‘Ultimate Finesser’ Chris Bey set to make an ‘Impact’

Jake Crist faces Chris Bey on the October 18, 2019 edition of IMPACT Wrestling. Photo: IMPACT Wrestling
Jake Crist faces Chris Bey on the October 18, 2019 edition of IMPACT Wrestling. Photo: IMPACT Wrestling /

The same day Cody stated he was “scouting” videos of Chris Bey, Impact Wrestling announced they had signed the “Dashing” one and “Ultimate Finesser.” Here’s why Bey is set to breakout in 2020 and beyond, and why you should be excited about seeing Bey on a larger platform.

On a recent media call, our own Joe Anthony Myrick asked Cody about AEW signing more men’s wrestlers of color. Cody admitted AEW was not living up to their expectations when he replied to Myrick’s comments by saying, “None of us are pretending that we’re where we need to be to reflect America in 2020.”

Interestingly, Cody did name one man who he was scouting (a name that, admittedly, has been raised before): Chris Bey.

If you only pay attention to WWE and AEW, you probably don’t know about Chris Bey the wrestler. If you only know Chris Bey through his appearances on 205 LiveImpact!, and/or Ring of Honor television, you might be wondering why people are so excited.

Well, who is this “Dashing” Chris Bey?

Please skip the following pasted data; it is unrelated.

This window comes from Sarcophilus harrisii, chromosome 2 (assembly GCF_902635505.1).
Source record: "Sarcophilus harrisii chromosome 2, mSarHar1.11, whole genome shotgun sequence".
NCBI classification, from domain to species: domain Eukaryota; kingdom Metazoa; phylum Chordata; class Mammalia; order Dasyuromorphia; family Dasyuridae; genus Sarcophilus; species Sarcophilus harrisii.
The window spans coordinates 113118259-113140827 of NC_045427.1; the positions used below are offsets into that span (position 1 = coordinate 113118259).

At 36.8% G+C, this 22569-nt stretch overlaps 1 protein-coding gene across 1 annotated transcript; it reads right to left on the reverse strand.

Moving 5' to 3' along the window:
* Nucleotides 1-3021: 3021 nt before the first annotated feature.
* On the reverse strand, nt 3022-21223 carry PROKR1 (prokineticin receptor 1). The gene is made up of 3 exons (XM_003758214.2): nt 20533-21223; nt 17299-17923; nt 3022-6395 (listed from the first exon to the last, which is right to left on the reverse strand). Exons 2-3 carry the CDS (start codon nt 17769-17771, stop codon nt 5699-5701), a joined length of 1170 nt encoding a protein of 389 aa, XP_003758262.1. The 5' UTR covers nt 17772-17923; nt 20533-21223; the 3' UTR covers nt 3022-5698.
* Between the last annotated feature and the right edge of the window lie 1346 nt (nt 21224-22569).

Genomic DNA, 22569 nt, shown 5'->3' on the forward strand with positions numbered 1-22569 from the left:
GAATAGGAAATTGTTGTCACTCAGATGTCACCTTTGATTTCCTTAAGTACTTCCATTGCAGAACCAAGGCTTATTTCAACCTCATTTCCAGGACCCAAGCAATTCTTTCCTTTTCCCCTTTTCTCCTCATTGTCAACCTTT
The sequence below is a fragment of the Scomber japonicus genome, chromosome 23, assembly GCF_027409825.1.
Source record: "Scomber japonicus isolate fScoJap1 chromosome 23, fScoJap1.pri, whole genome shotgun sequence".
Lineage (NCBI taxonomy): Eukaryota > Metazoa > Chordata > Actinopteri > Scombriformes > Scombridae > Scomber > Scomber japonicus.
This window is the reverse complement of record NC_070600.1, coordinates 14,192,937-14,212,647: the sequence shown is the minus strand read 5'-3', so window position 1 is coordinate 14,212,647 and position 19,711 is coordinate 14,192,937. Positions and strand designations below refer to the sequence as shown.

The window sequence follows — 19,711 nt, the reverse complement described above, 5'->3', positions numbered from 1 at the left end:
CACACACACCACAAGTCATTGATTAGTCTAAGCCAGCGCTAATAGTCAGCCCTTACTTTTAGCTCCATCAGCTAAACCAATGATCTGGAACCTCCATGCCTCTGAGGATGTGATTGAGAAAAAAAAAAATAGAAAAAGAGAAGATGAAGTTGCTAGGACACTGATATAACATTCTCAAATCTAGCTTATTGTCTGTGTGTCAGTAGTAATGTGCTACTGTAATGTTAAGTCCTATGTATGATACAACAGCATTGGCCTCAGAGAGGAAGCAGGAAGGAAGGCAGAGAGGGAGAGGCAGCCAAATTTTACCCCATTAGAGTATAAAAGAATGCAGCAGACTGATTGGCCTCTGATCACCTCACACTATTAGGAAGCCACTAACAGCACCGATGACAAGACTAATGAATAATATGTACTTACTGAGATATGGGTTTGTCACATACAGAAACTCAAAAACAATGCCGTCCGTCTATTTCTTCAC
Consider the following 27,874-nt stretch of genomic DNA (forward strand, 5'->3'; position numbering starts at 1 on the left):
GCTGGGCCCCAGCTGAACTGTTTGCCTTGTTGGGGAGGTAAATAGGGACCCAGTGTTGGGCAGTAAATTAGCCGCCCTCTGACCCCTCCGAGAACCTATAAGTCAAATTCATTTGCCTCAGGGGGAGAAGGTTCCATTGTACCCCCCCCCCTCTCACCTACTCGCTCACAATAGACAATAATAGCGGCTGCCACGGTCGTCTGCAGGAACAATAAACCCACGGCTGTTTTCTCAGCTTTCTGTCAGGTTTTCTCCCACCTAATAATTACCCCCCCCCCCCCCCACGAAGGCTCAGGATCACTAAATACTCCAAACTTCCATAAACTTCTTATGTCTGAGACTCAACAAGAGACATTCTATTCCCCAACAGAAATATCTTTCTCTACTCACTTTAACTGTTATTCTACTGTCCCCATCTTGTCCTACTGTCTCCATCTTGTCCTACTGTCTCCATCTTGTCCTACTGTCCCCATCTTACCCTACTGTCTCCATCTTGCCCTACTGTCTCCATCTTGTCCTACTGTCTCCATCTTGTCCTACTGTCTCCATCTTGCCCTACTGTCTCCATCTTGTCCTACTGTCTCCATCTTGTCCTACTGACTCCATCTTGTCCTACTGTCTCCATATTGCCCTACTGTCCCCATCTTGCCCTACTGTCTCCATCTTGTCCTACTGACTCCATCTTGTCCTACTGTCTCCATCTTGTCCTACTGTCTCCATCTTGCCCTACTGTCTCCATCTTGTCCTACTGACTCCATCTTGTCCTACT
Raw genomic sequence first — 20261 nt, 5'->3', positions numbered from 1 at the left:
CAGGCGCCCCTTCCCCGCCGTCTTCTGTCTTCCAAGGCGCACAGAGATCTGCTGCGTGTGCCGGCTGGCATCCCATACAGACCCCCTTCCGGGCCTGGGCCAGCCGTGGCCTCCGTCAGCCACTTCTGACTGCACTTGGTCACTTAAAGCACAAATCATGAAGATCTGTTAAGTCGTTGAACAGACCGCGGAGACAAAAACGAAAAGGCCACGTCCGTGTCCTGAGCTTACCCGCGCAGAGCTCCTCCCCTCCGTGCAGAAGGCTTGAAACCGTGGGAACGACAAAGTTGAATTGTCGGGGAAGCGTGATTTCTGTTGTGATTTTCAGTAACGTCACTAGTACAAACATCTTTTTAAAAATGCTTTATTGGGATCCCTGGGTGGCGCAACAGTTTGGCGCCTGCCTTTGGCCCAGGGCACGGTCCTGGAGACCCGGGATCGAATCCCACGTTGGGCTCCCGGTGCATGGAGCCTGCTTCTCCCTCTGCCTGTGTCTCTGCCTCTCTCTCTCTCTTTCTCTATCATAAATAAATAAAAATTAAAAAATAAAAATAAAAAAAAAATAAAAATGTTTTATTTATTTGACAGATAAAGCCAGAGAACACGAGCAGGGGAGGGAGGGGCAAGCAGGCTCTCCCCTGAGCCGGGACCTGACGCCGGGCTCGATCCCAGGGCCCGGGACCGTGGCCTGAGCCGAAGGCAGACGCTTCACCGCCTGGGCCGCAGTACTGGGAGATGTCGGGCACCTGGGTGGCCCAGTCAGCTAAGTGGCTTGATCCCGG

Simply put: a future star capable of carrying a promotion. I say that with no hesitation.

OK, that’s that, article’s finished!

No, don’t worry, that’s just too easy, kind of like how Bey makes it look in the ring. Beyond being a talented Black wrestler, Bey is smooth, skilled, and charismatic; any wrestling fan knows these are all necessary skills to be at the top of any promotion.

AEW missed their chance at a future star by spending too much time scouting. He just might be Impact Wrestling’s next AJ Styles.

High praise? Sure. Unattainable expectations? Hardly.

First, he turned 24 on Feb. 13. Being so young means if he stays with Impact for even five years, he can be their next bonafide star that Impact hasn’t really had since peak-AJ Styles. On this date in 2025, Bey will have just turned 29; he will continue to hone his already fine skills as he helps carry Impact forward (particularly after the last few years of treading water).

Second, I mentioned he was smooth already. How smooth? He’s so smooth the ring ropes can hardly keep up during his practice:

Just look at that fluidity as he practices rolling through. Look at his flips. Every movement has a purpose and in an era where one the major complaints is how choreographed some spots look, this is a crucial skill. It’s also not one of those “unable to translate from practice to game” skills, either.

Look at the height he gains after leaping onto his opponent on his “Swag Surf” maneuver and the force on his stomp. If you want a longer sequence, peep this one with Jeff Cobb, who wrestles his first match on Dynamite tonight against Jon Moxley:

Besides being reminded of Jeff Cobb’s skill, look at Bey with no wasted movement, a taunt (“Come at me, bro”), reversals, connecting with the crowd, and his “Chris Kick” jumping hook kick to Cobb’s chin. I thought “Swerve” was as smooth as you could be as a wrestler, and Bey says, “I can do that, too,” essentially. Speaking of “Swerve,” have you seen this match?

What a story told in this match. We see Bey’s knowledge of psychology and storytelling throughout this match. Bey continually sells the pain in his left hamstring from the pre-match attack by “Swerve” (and shout out to the commentators for selling the injury as well).